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Pfizer/BioNTech said Wednesday that while two doses of their coronavirus vaccine may not offer good protection against the Omicron variant, adding a booster shot does the trick.
According to a statement from the companies, blood tests from people who had only two doses of the vaccine showed a 25-fold reduction in antibody levels generated against the Omicron variant, compared to earlier SARS-CoV-2 variants.
But adding in a booster shot saw antibody responses return to robust numbers. In fact, blood samples obtained from people a month after they'd gotten their booster shots showed a level of antibodies against Omicron that were equal to those seen against other variants after two doses.
“Although two doses of the vaccine may still offer protection against severe disease caused by the Omicron strain, it's clear from these preliminary data that protection is improved with a third dose of our vaccine,” Pfizer Chairman and CEO Albert Bourla said in the statement. “Ensuring as many people as possible are fully vaccinated with the first two dose series and a booster remains the best course of action to prevent the spread of COVID-19.”
There was also more good news: Mutations found on Omicron don't seem to affect the response of T-cells, another key player in the body's immune response against infection, Pfizer said.
“Our preliminary, first data set indicate that a third dose could still offer a sufficient level of protection from disease of any severity caused by the Omicron variant,” BioNTech CEO Dr. Ugur Sahin added in the statement.
On Tuesday, preliminary data out of South Africa also showed that the Omicron variant appeared to dampen the immunity provided by the two-dose Pfizer vaccine.
The South African findings came from lab tests using blood and lung cells from 12 people who had been fully vaccinated with the Pfizer vaccine.
People who were previously infected with coronavirus and then got the vaccine appeared to be well-protected, and boosters are likely to guard against severe disease, the South African researchers reported.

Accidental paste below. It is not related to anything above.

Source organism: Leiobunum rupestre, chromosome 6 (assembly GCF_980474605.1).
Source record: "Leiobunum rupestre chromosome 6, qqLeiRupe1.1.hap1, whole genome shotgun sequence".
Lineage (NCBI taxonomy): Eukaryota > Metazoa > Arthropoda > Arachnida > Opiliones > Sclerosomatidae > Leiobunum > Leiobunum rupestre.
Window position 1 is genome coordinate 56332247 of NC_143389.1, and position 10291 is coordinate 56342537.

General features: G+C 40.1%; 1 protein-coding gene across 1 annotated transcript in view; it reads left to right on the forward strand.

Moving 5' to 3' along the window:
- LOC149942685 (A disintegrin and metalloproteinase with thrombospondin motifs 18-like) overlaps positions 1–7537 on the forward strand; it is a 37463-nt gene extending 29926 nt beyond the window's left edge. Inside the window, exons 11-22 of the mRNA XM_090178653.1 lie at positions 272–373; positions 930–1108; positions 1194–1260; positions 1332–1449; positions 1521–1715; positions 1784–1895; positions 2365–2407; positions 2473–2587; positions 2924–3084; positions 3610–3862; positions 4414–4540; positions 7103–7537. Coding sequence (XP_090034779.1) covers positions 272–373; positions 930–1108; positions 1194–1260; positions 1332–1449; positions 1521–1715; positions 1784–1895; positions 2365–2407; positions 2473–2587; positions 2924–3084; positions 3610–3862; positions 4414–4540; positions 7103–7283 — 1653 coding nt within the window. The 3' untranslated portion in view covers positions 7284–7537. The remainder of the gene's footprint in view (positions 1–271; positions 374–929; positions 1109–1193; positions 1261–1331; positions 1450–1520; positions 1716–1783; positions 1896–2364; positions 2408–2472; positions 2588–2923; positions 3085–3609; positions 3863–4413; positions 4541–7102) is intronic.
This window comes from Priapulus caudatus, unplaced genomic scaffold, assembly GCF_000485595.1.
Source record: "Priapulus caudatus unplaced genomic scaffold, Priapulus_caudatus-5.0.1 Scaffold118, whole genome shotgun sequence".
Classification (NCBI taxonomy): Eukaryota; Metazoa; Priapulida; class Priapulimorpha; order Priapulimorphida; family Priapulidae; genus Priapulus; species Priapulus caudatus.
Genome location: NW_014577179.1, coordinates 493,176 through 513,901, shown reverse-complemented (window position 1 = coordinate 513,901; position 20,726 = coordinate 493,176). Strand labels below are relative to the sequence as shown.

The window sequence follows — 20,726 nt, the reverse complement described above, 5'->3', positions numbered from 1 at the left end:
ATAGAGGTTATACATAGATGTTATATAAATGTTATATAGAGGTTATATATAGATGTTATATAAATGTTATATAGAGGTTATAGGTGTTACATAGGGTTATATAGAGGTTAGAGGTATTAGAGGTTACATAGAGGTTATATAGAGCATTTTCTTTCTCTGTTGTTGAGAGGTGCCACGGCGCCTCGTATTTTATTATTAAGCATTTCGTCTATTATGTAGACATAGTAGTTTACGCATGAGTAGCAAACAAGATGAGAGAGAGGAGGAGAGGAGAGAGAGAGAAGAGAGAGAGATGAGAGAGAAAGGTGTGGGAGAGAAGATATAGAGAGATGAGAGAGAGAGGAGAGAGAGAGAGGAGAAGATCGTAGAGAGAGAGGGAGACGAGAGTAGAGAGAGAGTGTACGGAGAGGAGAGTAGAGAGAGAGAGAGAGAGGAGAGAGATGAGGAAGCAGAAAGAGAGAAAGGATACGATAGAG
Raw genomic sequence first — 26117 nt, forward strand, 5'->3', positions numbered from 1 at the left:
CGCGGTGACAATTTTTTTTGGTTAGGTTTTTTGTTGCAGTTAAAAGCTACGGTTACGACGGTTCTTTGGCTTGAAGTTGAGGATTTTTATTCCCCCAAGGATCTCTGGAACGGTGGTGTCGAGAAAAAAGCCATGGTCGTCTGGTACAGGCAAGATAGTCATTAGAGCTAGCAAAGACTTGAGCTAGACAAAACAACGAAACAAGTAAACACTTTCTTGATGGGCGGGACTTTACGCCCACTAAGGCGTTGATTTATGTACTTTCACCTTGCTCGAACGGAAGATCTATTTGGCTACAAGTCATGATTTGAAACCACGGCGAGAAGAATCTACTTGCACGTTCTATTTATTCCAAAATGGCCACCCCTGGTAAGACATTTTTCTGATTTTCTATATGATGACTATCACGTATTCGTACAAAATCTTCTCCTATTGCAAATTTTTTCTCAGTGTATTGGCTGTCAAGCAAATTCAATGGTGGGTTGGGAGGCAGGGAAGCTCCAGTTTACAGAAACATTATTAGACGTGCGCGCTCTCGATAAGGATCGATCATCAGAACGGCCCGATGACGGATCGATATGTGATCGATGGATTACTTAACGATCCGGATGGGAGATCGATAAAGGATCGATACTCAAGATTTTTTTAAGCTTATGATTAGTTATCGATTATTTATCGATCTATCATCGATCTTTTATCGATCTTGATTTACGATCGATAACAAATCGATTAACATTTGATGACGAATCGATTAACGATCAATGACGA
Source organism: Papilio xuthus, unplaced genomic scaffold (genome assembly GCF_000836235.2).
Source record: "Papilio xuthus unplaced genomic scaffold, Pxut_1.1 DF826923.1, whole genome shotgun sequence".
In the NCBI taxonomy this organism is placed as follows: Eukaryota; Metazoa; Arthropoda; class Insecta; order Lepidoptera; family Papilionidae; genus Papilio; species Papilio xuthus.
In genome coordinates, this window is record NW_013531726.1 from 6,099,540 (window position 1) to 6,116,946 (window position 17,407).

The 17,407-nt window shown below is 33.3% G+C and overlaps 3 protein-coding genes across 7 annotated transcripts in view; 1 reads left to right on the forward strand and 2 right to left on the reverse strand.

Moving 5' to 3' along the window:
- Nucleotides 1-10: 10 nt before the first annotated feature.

"There is a very large drop in neutralization of Omicron by BNT162b2 [Pfizer/BioNTech] immunity relative to ancestral virus," study leader Alex Sigal, from the Africa Health Institute in Durban, South Africa, announced on Twitter. "Omicron escape from BNT162b2 neutralization is incomplete. Previous infection + vaccination still neutralizes."
But things aren't as bad as they might seem, he added.
"I thought this news was very positive. I expected worse," Sigal told CNN. "This is not a variant that has completely escaped," immunity offered by the vaccine, he said. "It certainly escapes. It is certainly bad. But it looks to me like there are ways of dealing with it."
In the small study, Sigal's team found a 41-fold decrease in the levels of neutralizing antibodies against Omicron in some of the samples, when compared to those generated against one of the earlier strains of the virus. However, it's not clear how that might translate into real-life protection and that number will almost certainly change as more samples are tested, Sigal noted, because there's a lot of variation from person to person when it comes to antibodies generated by vaccination.
The South African team did not test the Omicron variant against the blood of people who had received Pfizer vaccine boosters, but Sigal expected boosters to add a layer of protection.
"My impression is if you get a booster you are protected, especially against severe disease," he said. "It took a hit -- a bigger hit than we have seen before -- but it didn't take it down to levels that are insubstantial."
The data released Wednesday by Pfizer appeared to support that view.
Kristian Andersen, an infectious disease researcher at the Scripps Research Institute in La Jolla, Calif., agreed that booster shots were likely to help fend off the new variant.
"I expect boosters to restore better levels of protection," he told the Times. "And, importantly, early clinical data from South Africa suggest that immunity — whether from vaccines or prior infections — is still effective in preventing the more severe forms of COVID-19."
Another hopeful sign the researchers discovered? The Omicron variant continues to attacks human cells through the ACE2 receptor.
"Imagine if this virus had found a different receptor to bind to?" Sigal asked. "Then all of our vaccines would have been trash."
The South African study has been submitted to the online preprint site medRxiv, and has not yet been peer-reviewed. Sigal's team plans to test more samples against different vaccines, including the Johnson & Johnson shot, which was deployed widely in South Africa, CNN reported.
Pfizer and Moderna have also said that they are testing their vaccines against Omicron, and that they would be able to produce vaccines specifically tailored to the variant in roughly three months.
Visit the U.S. Centers for Disease Control and Prevention for more on COVID variants.
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